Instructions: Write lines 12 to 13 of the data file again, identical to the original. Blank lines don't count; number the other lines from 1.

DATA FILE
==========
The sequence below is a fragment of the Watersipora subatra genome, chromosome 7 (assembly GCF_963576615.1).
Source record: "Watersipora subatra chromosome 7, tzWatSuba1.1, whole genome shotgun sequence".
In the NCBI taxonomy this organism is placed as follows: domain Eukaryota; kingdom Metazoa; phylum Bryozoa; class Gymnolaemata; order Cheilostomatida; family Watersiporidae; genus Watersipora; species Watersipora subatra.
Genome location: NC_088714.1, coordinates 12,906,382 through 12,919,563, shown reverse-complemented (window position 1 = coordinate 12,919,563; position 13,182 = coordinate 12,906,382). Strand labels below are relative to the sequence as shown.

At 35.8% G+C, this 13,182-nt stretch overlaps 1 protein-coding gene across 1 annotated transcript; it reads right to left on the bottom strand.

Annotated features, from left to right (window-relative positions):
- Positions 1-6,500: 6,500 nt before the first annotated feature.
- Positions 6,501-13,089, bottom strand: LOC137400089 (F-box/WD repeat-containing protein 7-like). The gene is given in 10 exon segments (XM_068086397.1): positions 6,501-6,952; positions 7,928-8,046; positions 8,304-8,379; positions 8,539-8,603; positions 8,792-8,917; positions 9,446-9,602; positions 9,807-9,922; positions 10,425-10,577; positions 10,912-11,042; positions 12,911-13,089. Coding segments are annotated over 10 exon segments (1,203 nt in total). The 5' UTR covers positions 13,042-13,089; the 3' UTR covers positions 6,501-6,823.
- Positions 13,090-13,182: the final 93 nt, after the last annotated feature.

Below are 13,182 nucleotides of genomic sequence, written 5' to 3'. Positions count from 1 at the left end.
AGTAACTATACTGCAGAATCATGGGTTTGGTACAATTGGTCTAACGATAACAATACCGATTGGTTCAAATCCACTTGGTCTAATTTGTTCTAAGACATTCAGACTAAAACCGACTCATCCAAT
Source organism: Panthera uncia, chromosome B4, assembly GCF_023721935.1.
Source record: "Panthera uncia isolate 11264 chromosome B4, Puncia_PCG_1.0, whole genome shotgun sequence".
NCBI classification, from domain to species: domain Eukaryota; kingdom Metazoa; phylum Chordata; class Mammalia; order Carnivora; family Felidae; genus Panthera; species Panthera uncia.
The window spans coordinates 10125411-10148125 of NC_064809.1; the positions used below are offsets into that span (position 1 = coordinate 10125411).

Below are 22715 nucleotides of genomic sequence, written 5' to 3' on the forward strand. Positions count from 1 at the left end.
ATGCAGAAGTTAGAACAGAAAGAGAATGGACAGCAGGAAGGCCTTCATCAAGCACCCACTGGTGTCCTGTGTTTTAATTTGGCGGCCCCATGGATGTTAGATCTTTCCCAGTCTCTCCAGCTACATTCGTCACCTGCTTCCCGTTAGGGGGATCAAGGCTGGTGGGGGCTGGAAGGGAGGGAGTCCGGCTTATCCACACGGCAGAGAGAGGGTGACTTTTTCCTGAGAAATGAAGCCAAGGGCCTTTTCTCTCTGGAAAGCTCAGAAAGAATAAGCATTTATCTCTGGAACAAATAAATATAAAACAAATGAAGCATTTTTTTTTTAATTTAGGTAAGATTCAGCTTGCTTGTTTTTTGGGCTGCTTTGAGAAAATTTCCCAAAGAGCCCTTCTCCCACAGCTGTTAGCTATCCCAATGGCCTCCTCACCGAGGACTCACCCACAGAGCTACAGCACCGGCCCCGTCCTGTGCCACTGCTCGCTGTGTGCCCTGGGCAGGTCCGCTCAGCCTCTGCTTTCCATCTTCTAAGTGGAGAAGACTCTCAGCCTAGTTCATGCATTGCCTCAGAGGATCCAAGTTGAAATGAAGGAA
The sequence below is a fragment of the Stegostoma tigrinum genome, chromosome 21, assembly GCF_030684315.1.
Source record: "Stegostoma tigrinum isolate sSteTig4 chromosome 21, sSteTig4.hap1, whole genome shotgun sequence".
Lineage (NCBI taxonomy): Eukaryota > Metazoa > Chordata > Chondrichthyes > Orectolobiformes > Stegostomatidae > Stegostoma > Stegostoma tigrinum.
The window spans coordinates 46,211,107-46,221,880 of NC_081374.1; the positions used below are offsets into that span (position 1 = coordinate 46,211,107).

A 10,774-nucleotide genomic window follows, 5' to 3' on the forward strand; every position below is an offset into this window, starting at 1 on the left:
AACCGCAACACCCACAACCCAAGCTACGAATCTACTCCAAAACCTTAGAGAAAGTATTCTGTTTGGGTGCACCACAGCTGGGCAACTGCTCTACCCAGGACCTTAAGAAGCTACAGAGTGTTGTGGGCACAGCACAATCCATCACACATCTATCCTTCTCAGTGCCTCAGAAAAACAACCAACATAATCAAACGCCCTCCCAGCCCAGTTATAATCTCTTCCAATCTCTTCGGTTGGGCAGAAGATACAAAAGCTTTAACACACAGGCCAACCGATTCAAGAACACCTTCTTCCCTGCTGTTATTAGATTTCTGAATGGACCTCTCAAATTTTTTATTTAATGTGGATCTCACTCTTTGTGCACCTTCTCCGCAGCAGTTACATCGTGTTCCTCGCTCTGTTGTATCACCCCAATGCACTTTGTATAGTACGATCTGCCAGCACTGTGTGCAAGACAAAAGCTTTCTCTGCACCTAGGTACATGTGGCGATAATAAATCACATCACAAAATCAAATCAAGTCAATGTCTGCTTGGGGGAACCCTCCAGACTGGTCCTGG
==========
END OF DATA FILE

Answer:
Source organism: Panthera uncia, chromosome B4, assembly GCF_023721935.1.
Source record: "Panthera uncia isolate 11264 chromosome B4, Puncia_PCG_1.0, whole genome shotgun sequence".